Dare Mighty Things

"Far better it is to dare mighty things, to win glorious triumphs even though checkered by failure, than to rank with those timid spirits who neither enjoy nor suffer much because they live in the gray twilight that knows neither victory nor defeat." -Teddy Roosevelt

Monday, June 27, 2011

US Mountain Running Championships

The "down" side of mountain racing
at Cranmore.
[Photo courtesy of Joe Viger]
"It is not the mountain we conquer, but ourselves." - Sir Edmund Hillary

North Conway, NH -- Sunday's Cranmore Hill Climb served as the 2011 US Mountain Running Championships and provided me yet another incredible opportunity to race against the best.  But it wasn't the guys from CO, WA, & CA that I was at all interested in...it was the men whom I've done battle with on the snow, trails, and mountains of New England that I was most interested in testing my mettle.  At 42 years of age I'm very fortunate to be in good enough health (and decent enough physical condition) to be able to compete.  While not a "mountain goat" I am very comfortable racing up mountains and actually consider hill climbing a strength.  So when it appeared as though the Cranmore Hill Climb would finally fit in my schedule I committed.  Teammate Ken Young and I drove up to North Conway and met fellow teammates Dan Dion, Dan Hayden, Andrea McCusker, Ahna McCusker, and Judson Cake.  The layout of the course was pretty straightforward, three 3.87 km laps up and down the mountain with 206 meters of gain on each lap.  Not having scouted the course I decided to attempt to gain as much pre-race knowledge as I could and polled nearly everyone I knew including master's mountain running legend and fellow competitor Paul Bazanchuk.  Paul and I have raced against each other on snow, trails, and mountains.  I have a great deal of respect for him and his incredible fitness and tenacity.  Although I frequently see him before a race I rarely see him during them.  He's typically way out in front.  When I saw him finishing a warm-up lap before the start I took the opportunity to ask him about the course.  Gracious and forthcoming as always he offered up a little inside knowledge.  And when I asked if all of the climbs were "runnable" he said that they definitely were.  So, I quickly formulated a race plan no less than 10 minutes before the start.  I'd go out conservatively on the first lap to see first hand how challenging the climbs were and then from there would attempt to run the whole damn thing picking off the guys who may have gone out a little too hard in the beginning.  Tim VanOrden told me at Mt. Washington last year that it's always better to be passing people rather than getting passed at these mountain races.  As the "Go" command was given by mountain running legend Dave Dunham I hung off the back half of the field as the top mountain runners in the US blasted off of the line and hurdled themselves at the mountain.  After roughly 100 meters the course began to climb.  Almost immediately I encountered slower traffic (some walking) and hugging the far right side of the access road made my way around 15-20 people.  The course was a great mix of ski slopes, access roads, and singletrack with traverses and even a couple of brief descents in the 2+km climb to the high point.  After having run the entire first climb I attempted to relax on the descent and hold whatever places I had gained.  Still needing a great deal of work in that area I gave back a handful of places to runners who seemed to be flying 2 feet off of the ground as they glided downhill.  Passing the START/FINISH I grabbed a splash of water and headed up for lap #2.  I leap frogged 3-4 guys passing them on the ups (which I was still running and they walking) and then giving back the places on the descents (which they were running faster...still).  I passed the START/FINISH again in approximately 40:00 having run two very consistent laps.  Just past the 1km mark of the last climb I caught a glimpse in the distance of Paul Bazanchuk.  Because I am very, very rarely within 5-10 minutes of him I was immediately buoyed seeing him within striking distance.  Picking up the climbing pace (still running) I was able to close the gap and get to his shoulder.  Without speaking he acknowledged my presence and I felt incredibly uplifted.  As we both slogged through those final few climbs (running by the way) I briefly got in front and implored him to follow feeling that I owed him the favor of pulling him up the last pitch after he let me ride along for the last few hundred meters.  Beginning the last downhill I knew that as good of a climber as I am...Paul is three times as good of a descender.  And it wasn't longer before he blasted by me chasing down the 2-3 guys just ahead of us.  Not really sure how to go any faster than I was going and stay on my feet I made my way back down to the bottom of the mountain and crossed the finish line in 1:00:40 and 52 place overall (19th master).  As proud as I am of a Top 20 finish at a US Championship I much more proud of the fact that I ran the whole damn thing.  I realize that there were scores of men who beat me and walked, but I was also in a private 1-on-1 battle with the mountain.  And this time, I won.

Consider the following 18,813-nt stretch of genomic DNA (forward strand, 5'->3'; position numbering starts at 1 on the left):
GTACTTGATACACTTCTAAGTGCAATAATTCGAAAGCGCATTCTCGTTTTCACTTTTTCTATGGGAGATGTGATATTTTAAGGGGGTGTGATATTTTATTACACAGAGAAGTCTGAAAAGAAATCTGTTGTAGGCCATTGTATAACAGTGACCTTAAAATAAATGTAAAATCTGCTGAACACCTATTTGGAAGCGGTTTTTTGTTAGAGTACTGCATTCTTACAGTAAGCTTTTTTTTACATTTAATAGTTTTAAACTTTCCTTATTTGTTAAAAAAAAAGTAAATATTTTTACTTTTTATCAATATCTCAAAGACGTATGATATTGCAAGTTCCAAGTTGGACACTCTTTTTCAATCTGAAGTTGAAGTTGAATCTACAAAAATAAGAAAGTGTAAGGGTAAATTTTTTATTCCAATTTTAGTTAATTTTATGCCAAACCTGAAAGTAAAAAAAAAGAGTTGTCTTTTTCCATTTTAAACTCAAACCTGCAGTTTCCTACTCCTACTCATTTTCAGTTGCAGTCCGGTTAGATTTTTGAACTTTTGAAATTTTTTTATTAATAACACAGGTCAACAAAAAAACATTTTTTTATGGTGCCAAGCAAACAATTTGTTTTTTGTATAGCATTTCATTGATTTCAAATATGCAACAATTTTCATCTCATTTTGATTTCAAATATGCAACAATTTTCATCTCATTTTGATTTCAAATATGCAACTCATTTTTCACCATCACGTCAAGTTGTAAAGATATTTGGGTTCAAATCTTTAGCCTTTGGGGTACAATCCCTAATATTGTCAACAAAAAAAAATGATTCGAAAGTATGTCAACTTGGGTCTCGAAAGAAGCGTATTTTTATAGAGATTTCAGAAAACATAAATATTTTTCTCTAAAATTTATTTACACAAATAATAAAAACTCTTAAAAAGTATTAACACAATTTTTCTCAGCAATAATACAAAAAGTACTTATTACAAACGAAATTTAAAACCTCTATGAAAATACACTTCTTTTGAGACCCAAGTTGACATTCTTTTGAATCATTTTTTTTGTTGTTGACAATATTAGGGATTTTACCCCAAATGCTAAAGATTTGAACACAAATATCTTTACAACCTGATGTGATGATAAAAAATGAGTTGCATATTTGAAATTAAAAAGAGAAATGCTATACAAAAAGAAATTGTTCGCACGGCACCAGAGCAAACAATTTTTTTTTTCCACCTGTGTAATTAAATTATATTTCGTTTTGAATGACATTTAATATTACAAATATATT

Photo credit: Joe Viger Photography

NEXT UP: Bradbury Scuffle

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